The issue of ratifying the Anti-Haze agreement

The issue of ratifying the Anti-Hazeagreement

23 Ocotber 2006

source: Radio SingaporeInternational

Indonesia — Indonesia is not likely to ratify the ASEAN Anti-Hazeagreement soon. This, despite President Susilo Bambang Yudhoyono’s pledge thatit would. Before agreeing to the pact, Indonesia wants other cross-borderenvironmental issues involving Indonesia’s neighbors to be resolved. Theseinclude the purchase of illegally logged timber from Indonesia and illegalfishing in Indonesian waters.

On October 12th, however, the Indonesian President had called Singapore’sPrime Minister Lee Hsien Loong to assure him that action would be taken. Thissurprised Indonesia’s parliamentary commission for the environment, becausethe commission had earlier decided to delay the ratification.

For more on this, Jack Yong spoke with Alvin Lie, a member of Commission Sevenin the Indonesian Parliament.

AL: Commission Seven which oversees the environmental issues has actuallyformally written to the government that all parties in the commission agreed topostpone the process of the ratification because of the various considerations.That letter was sent just hours before President Susilo Bambang Yudhoyono madethat statement to ratify the Anti-Haze treaty.

Why do you suppose there is a conflict between what President Yudhoyono saidversus what the commission has agreed upon?

AL: I think there was a lack of communication. The commission’s position hasbeen clear since a few months ago and we did not expect President Yudhoyono tomake such a statement. So it came as a surprise to us that he made thatstatement.

So is it possible at all for President Susilo Bambang Yudhoyono to keep to hisverbal promise, given the commission’s position at this moment?

AL: I think President Yudhoyono’s promise was to proceed with the process butI don’t think he has given any specific time limit for that. Basically, wehave no objections for the government to ratify the treaty, but there are someissues to be resolved, and these issues concern the internal Indonesiangovernment, as well as diplomatic multi-lateral issues.

Can you elaborate on some of the multi-lateral issues involved here?

AL: I feel that the Indonesian government has been weak on diplomacy, Thailand,for example; we have so many cases of illegal fishing in our waters, yet thegovernment has not been able to do anything about that. We also have strongevidence that Malaysia is the ultimate destination for illegal logging inIndonesia, yet we have no means of pressuring Malaysia to stop those activities.So we thought that while Malaysia wants us to ratify this treaty, we must do thesame, because we must get balanced benefits; not just when our neighbors arehaving problems and they press us, but when we have problems, the neighbors arenot sensitive to our needs.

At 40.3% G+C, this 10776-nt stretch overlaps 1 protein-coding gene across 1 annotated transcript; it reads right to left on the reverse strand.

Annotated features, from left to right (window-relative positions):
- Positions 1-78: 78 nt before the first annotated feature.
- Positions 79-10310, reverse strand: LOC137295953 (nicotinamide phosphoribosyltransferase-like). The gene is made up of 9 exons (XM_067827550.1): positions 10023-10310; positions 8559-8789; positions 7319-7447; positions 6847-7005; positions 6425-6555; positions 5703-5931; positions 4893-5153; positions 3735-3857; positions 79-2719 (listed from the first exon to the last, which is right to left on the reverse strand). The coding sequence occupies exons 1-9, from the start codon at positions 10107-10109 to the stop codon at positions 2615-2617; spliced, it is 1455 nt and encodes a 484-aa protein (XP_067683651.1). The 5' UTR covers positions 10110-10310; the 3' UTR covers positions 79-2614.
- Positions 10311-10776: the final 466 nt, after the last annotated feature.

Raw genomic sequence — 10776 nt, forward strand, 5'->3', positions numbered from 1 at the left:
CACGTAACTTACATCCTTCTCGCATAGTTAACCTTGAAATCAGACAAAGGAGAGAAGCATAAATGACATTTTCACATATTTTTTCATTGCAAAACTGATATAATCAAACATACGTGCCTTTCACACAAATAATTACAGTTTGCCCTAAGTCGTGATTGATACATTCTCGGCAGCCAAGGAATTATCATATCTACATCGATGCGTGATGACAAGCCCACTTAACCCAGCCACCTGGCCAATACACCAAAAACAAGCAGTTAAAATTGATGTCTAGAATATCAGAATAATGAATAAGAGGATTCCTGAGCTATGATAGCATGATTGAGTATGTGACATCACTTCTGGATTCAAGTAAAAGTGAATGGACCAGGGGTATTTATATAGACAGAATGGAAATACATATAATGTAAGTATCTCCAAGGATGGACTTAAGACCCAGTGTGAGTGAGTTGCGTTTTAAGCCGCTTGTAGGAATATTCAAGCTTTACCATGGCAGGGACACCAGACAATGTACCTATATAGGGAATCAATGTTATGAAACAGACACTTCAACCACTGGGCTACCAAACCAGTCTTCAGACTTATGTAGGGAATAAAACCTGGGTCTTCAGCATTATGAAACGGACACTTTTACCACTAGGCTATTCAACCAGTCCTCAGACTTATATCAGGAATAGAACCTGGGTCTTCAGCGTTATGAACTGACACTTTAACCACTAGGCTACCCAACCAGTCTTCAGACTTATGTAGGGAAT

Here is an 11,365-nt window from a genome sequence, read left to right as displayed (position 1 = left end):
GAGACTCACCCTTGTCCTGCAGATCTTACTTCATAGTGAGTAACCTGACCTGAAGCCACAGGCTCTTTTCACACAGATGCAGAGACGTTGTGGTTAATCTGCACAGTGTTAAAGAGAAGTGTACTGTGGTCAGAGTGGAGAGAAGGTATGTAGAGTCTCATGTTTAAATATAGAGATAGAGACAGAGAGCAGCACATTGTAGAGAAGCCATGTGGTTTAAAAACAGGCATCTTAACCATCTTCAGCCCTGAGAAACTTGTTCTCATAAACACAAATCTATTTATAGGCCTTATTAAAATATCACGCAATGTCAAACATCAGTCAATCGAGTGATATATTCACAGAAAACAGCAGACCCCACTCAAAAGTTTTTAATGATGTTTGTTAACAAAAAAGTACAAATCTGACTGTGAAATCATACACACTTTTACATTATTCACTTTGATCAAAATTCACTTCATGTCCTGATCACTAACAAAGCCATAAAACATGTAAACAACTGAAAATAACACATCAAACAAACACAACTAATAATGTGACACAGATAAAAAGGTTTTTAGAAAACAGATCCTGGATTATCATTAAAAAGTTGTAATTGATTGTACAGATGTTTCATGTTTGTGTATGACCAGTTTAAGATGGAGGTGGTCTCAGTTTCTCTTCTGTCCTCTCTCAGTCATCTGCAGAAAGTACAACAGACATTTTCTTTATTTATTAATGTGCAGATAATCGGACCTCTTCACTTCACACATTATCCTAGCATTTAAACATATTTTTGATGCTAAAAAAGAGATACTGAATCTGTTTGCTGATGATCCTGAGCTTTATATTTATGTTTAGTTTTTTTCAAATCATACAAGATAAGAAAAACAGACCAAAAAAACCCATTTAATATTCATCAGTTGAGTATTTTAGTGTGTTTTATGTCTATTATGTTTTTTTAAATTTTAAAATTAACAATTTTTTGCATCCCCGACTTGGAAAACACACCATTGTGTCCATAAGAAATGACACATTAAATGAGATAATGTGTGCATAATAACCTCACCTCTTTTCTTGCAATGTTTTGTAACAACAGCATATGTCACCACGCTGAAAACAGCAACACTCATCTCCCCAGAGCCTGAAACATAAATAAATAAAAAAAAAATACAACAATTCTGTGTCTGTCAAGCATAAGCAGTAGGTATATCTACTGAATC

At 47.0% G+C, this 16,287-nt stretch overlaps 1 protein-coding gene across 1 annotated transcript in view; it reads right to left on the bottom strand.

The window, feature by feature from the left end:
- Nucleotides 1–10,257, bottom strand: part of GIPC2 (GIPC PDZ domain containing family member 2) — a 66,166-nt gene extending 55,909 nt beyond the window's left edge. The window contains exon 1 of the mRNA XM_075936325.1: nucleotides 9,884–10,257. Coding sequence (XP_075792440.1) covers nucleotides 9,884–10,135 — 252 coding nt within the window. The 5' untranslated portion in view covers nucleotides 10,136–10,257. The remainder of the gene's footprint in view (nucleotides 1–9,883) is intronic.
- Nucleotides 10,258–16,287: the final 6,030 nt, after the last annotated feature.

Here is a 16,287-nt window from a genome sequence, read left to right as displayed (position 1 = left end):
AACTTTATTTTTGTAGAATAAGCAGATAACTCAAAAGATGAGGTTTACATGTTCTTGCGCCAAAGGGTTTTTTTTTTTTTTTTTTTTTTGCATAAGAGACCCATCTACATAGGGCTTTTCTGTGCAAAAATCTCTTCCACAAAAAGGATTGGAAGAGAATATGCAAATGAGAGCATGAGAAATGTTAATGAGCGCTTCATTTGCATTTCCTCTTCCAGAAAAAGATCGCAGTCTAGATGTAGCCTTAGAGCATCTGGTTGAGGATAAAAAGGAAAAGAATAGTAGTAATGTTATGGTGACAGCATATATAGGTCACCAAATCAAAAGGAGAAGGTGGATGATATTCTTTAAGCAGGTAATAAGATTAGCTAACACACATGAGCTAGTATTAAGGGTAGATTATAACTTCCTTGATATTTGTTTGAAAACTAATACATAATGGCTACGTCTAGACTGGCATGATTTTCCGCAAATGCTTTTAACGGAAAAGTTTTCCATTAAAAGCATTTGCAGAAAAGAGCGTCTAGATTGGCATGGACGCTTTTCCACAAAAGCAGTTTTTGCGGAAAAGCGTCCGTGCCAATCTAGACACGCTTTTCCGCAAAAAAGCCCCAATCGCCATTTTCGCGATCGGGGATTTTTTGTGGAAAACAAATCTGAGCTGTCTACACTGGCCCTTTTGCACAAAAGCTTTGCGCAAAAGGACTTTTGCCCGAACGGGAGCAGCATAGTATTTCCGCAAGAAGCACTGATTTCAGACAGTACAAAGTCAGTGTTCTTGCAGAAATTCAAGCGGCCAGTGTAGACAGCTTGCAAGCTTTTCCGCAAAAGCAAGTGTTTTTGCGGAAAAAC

But this issue of the haze affects all the ordinary citizens of all the regionalcountries. What would you have to say about the fairness of tying thesenon-environmental issues together with the Anti-Haze agreement?

AL: I acknowledge that the haze is a problem and it’s affecting the lives ofmillions of people. Don’t forget that it’s not only affecting Malaysia,Singapore and parts of Thailand, but it’s also affecting our own people. Also,the population of Indonesians affected is much more than Singapore and Malaysiacombined. So with or without that treaty, we have the obligation to cope withthis problem, not only this year but also for the future. So unless we have acomprehensive system of tackling this problem, it’s meaningless for us to signand ratify the treaty. We will still not be able to fulfill our obligations andwe’re just going to embarrass ourselves.

But with the ratification of this treaty, I understand that neighboringcountries would step in to help solve the problem of the haze, which isultimately beneficial for Indonesia.

AL: Yes, there will be some help, but I think it’s very insignificant becauseunless internally, within our government itself, we have a much closercoordination, I don’t think it’ll be enough to rely on ASEAN help.

Jakarta has already come under heavy criticism within this region. Don’t youthink Indonesia’s relations with its neighbors and its role in ASEAN is atstake here?

AL: No, I don’t think so, because firstly, the forest fires are notintentional by the government, and I believe that the central government, aswell as the local government, are already doing everything they can to tacklethe problems. We have our statistics which show that these forest fires haveincreased in terms of intensity and frequency in the lands cleared for palmplantations, and these plantations are mostly owned by Malaysian companies. Ibelieve that unless we’re doing this on purpose to hurt our neighbors… Thisis not something that we want to happen as well.

That was Alvin Lie, Member of Commission Seven in the Indonesian Parliament –the commission dealing with environmental matters.

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